It’s an SLT, which is like an SLR but uses a translucent mirror instead of a flippy-flappy reflexing mirror. For all intents and purposes, it’s usually categorized as an SLR.

It’s a big change from my 5.5-year-old megazoom, which has thus far been responsible for 99.9% of the photos on this blog!

My good old Fuji S700!

I will continue to use my good old Fuji S700 in situations where my new Sony might fall short (ex. telephotos [since I only have a kit lens for now], macros [same thing], bad weather, etc.), so I’ll probably start marking posts according to which camera was responsible for the shot(s). (Who knows, you might be curious how shots from a better camera compare to those from a point-and-shoot in the hands of the same amateur photographer.)

For now, any post for which the camera is unmarked came from my Fuji S700 (megazoom point-and-shoot).

But anyway. ISN’T THAT EXCITING?! I’m excited.

September 13, 2012

Littel-Lord Farmhouse

The Littel-Lord Farmhouse!

Littel-Lord Farmhouse, Berkeley Heights, NJ. 2012. J. Conklin. Released under a Creative Comons Attribution-ShareAlike license.

Guess what! For the month of September, Wikipedia is hosting a “Wiki Loves Monuments” contest! It’s fun! Do it!

The idea is that you hunt down Nationally Registered Historic Places, snap photos, and submit them to Wikipedia! There’s some kind of a prize for the best photo, but I’m not too concerned with that part.

I already have a load of photos that were needed, and finding new places to photograph is like a big scavenger hunt! Here are some of the images I’ve hunted down so far.

And— as it turns out— a lot of these site don’t have Wikipedia articles to go with them! Well. I’m fixing that. Here’s an excerpt of what I wrote for the Littel-Lord Farmhouse, because I don’t feel like writing it again:

The Littel-Lord Farmstead is located in Berkeley Heights, New Jersey. It was built in 1760 and added to the National Register of Historic Places on March 7, 1979. It currently serves as the home and public museum of the Berkeley Heights Historical Society.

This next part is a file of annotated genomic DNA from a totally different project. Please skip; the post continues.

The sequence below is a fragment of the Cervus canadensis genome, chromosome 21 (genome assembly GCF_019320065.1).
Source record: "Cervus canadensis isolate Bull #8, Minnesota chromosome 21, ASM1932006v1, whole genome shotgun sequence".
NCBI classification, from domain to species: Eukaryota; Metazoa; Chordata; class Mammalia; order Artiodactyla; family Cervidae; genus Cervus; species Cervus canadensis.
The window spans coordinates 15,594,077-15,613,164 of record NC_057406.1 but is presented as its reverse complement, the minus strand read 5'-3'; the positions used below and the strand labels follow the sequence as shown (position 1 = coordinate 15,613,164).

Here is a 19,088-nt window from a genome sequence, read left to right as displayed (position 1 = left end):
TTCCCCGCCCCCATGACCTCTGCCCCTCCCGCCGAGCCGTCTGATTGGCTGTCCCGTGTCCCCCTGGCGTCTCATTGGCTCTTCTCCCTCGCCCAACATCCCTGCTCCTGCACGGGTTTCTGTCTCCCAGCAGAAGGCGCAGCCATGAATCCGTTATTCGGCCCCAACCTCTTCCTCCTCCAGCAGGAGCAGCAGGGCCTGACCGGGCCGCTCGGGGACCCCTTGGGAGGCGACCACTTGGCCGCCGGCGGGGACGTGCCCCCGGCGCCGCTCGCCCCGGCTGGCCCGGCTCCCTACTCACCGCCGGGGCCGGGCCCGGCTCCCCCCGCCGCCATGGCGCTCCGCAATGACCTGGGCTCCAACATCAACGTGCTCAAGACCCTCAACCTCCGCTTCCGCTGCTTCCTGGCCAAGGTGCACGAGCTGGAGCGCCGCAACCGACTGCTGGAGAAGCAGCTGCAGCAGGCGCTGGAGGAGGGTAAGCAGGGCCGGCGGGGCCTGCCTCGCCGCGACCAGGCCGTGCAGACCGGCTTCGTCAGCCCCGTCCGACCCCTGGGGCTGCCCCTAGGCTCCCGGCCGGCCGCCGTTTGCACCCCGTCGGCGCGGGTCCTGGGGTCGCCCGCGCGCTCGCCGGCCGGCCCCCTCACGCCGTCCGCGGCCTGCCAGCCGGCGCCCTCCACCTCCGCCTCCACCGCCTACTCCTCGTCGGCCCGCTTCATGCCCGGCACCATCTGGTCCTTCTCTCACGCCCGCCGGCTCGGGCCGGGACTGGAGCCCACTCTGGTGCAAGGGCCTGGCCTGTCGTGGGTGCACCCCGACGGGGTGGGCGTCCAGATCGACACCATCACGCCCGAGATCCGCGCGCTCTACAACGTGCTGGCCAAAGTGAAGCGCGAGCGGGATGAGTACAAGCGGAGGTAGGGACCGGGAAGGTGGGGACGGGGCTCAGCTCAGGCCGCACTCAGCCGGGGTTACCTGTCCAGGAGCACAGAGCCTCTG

The farmhouse was built around 1760 by farmer and weaver Andrew Littel, who lived there with his wife and seven children. It was passed down through the Littel family until it was sold to the Lord family in 1867. Elizabeth Wemett of the Lord family sold the property to Berkeley Heights in 1975.

The farmstead property, all of which is owned by the township of Berkeley Heights, includes the main farmhouse, an adjacent Victorian annex in the Carpenter Gothic style (which served as a schoolhouse in the 1870s), a stone spring house, a summer kitchen, and 18 acres of farm and forest land.

On the third Sunday of the month from May through October, the Berkeley Heights Historical Society offers free tours of the farmhouse and garden.



Berkeley Heights Historical Society (Documented September 1, 2012). Spring House (sign). 28-31 Horseshoe Rd., Berkeley Heights, NJ.

“New Jersey and National Registers of Historic Places – Union County.” (2012). NJ DEP – Historic Preservation Office. p.6. Retrieved August 31, 2012.

Troeger, V.B. (1996). Images of America: Berkeley Heights. Arcadia Publishing: Dover, NH. ISBN 0752404903.